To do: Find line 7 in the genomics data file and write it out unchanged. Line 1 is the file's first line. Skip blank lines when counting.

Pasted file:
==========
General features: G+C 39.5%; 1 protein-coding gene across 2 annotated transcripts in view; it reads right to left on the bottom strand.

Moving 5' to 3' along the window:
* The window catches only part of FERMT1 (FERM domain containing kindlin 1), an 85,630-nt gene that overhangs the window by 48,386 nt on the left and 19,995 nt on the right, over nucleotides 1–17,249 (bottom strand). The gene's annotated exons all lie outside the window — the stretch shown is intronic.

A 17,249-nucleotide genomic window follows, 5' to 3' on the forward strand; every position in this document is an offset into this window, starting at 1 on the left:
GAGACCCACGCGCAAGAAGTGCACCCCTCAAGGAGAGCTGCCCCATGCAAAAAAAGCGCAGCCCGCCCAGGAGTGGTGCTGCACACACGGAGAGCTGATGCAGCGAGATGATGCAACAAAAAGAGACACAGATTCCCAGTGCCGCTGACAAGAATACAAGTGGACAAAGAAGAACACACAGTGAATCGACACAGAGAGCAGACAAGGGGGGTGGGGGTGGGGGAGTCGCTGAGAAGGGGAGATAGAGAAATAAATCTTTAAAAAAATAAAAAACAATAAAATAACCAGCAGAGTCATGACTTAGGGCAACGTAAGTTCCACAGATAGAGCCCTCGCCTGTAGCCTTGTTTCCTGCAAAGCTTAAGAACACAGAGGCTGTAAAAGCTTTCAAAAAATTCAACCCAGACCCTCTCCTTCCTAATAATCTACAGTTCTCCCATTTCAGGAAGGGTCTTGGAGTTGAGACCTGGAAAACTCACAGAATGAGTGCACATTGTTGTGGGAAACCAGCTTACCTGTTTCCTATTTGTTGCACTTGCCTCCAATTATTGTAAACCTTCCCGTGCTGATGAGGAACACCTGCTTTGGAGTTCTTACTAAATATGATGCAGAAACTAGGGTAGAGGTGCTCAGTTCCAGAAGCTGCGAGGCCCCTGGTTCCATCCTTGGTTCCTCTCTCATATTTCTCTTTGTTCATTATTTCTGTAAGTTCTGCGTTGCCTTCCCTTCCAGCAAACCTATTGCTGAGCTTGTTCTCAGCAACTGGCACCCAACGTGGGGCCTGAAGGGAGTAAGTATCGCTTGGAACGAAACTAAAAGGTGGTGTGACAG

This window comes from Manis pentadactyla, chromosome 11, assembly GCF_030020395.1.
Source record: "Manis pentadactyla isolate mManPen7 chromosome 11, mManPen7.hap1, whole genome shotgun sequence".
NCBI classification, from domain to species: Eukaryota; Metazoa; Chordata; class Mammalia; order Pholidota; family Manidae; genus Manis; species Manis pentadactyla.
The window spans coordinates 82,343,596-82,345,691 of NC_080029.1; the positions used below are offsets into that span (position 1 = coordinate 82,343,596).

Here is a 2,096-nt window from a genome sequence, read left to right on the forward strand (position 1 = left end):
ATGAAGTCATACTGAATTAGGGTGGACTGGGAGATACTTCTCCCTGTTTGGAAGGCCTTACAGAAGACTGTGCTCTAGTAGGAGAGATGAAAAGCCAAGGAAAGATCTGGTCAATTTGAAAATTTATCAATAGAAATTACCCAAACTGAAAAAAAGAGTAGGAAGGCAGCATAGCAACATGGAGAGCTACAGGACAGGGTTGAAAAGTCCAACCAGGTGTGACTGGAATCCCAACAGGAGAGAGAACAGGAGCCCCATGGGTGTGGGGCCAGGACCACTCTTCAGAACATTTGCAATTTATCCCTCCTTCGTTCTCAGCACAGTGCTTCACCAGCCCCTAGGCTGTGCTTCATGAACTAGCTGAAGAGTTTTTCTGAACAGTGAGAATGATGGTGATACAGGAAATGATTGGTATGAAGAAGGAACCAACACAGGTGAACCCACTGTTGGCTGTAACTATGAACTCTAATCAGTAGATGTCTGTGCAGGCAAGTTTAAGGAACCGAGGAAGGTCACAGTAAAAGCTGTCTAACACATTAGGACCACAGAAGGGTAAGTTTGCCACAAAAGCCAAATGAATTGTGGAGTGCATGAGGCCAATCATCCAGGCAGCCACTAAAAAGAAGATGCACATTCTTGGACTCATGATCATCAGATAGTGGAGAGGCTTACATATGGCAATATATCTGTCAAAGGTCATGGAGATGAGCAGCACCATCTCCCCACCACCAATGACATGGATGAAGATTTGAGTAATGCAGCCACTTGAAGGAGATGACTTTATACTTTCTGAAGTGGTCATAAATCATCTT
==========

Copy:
Source record: "Manis pentadactyla isolate mManPen7 chromosome 11, mManPen7.hap1, whole genome shotgun sequence".